I’m not the only one who thinks this. I’ve got a friend and colleague, Emily Lethbridge, who travelled around Iceland in an old ambulance (or ‘Embulance’, haha) reading the sagas in their settings as she went. It’s a totally different experience to reading the sagas in a library – you almost feel like the events are unfolding again, like you’re bringing the characters back to life. Natural surroundings aren’t a passive backdrop to life, they’re an intrinsic part of how humans relate to the world, their place within it and their past. And landscapes have multiple layers – layers of history, of meaning, of memories, of superstitions, of knowledge.

That’s why I keep a place name dictionary in my car, for long journeys. As you drive across the country you can look up the meanings of odd sounding place names and discover the names of people who lived there hundreds of years ago, start to understand how people from centuries long past would have made sense of the physical world they were living in.

Runestones act as physical reminders on the landscape of the legacy of the Vikings in many Scandinavian countries. This example is from Uppsala (Uppland, Sweden).

A: After studying at university, you briefly worked in advertising. What drew you back to the world of Eric Bloodaxe and Harald Hardrada?

EB: It was actually a pretty tough call – advertising was an exciting gig! I remember getting two job offers within a couple of days of each other. One was a permanent contract running an account for the advertising company. The other was a postdoc fellowship at Oxford – postdocs are only temporary positions, so it was a big risk since jobs in my academic field are pretty scarce.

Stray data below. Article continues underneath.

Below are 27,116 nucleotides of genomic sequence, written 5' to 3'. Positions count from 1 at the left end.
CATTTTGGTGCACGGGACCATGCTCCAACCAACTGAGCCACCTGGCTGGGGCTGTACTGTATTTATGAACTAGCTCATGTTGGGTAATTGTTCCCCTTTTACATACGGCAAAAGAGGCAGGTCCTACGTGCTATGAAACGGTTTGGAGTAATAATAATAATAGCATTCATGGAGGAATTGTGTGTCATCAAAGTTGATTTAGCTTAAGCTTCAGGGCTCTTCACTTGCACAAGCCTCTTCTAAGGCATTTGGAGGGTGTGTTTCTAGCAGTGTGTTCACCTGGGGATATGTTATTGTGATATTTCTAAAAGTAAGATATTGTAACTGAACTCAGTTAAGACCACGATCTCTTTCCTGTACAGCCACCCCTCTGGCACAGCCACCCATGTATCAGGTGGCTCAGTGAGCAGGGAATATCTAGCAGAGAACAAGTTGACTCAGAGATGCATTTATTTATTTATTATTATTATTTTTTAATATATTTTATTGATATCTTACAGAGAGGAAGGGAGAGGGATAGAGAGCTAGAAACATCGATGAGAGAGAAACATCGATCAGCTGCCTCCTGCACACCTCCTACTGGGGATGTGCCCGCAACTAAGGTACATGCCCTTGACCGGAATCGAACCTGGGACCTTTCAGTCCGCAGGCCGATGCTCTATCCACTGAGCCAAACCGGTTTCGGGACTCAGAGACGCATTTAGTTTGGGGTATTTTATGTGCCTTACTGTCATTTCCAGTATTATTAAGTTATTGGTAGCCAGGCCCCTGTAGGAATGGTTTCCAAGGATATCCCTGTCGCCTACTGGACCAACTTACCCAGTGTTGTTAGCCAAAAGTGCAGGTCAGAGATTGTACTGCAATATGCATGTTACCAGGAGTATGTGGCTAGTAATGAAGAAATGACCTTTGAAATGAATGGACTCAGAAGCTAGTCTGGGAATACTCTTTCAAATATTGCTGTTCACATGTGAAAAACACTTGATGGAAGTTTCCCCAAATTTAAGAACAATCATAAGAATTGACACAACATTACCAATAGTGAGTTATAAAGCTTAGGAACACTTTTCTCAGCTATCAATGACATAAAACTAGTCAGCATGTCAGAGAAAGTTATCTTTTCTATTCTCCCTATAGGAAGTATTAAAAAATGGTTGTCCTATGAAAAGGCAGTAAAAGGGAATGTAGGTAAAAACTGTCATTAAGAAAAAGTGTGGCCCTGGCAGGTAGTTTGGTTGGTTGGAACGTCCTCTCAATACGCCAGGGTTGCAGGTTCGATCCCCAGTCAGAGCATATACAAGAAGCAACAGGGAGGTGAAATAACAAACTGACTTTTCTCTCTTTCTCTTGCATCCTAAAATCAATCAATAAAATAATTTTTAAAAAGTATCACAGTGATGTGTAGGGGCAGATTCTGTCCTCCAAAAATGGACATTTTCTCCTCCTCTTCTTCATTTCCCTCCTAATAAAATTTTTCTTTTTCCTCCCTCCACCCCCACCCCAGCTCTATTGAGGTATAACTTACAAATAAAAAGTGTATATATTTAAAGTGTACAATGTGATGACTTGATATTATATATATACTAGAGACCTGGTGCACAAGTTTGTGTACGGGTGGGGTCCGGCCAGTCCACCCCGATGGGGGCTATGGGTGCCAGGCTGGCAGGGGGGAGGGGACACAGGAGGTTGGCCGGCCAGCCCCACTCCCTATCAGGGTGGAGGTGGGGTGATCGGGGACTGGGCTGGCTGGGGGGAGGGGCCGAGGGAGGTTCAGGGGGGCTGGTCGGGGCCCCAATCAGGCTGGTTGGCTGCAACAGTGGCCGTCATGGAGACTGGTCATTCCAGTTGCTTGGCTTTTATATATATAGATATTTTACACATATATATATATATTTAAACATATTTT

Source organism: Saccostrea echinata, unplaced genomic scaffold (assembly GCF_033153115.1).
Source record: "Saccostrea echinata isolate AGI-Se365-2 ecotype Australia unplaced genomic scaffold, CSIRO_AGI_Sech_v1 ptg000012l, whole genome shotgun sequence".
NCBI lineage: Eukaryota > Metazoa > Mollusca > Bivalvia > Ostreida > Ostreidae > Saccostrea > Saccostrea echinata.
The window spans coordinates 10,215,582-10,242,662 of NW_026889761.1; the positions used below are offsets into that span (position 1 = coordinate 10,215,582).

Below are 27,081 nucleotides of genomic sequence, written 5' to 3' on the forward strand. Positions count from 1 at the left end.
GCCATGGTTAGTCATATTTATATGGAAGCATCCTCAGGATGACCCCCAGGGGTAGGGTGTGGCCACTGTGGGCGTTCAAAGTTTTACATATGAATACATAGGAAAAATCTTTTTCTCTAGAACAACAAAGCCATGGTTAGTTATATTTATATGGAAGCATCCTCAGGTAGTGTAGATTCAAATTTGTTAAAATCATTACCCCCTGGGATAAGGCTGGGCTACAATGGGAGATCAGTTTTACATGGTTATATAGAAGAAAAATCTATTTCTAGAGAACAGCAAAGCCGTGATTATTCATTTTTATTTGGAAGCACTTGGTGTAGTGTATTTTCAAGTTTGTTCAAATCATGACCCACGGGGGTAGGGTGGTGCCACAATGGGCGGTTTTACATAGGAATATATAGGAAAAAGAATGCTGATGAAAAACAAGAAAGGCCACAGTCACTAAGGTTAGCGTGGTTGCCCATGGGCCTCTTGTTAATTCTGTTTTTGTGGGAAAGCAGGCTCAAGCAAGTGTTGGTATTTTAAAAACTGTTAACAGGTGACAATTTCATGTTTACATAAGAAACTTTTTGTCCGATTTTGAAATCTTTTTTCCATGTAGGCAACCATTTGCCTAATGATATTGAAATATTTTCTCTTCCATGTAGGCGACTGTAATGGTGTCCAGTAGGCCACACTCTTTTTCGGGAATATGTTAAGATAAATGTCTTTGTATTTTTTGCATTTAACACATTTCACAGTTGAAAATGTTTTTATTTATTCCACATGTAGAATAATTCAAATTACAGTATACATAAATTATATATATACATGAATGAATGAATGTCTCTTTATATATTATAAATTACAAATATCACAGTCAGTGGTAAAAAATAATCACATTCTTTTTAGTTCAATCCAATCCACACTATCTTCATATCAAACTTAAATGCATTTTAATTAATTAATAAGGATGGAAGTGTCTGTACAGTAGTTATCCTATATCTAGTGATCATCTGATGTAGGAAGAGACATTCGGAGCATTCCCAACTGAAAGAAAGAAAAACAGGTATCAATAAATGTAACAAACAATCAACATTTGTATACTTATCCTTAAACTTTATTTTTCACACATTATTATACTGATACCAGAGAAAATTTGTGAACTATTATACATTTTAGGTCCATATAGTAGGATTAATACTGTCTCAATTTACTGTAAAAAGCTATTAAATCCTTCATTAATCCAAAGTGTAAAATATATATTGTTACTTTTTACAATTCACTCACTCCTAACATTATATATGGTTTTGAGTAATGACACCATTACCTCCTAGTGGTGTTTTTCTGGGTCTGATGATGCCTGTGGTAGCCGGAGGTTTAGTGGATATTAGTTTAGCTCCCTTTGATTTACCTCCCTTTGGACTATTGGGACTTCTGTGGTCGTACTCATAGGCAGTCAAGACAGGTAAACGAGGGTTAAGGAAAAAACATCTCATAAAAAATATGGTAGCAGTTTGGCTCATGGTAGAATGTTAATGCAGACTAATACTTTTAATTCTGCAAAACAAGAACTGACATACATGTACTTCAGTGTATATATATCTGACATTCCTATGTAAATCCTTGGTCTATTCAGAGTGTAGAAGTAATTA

I hid behind a bush on the posh balcony of the advertising agency, looking out over Harrods, speaking to my friend on the phone and agonising over which job to take. By the end of the phone conversation it was pretty clear that I was going to take the postdoc in Oxford, but I decided at that point to try take the skills I’d learnt in advertising into academia. I’ll always be grateful to the advertising agency. They were amazingly supportive, and even told me there would be a job waiting for me if I changed my mind.


A: In pursuit of the Norse you’ve travelled as far west as Greenland and as far east as Istanbul. What has been your most exciting, and perhaps, dangerous journey?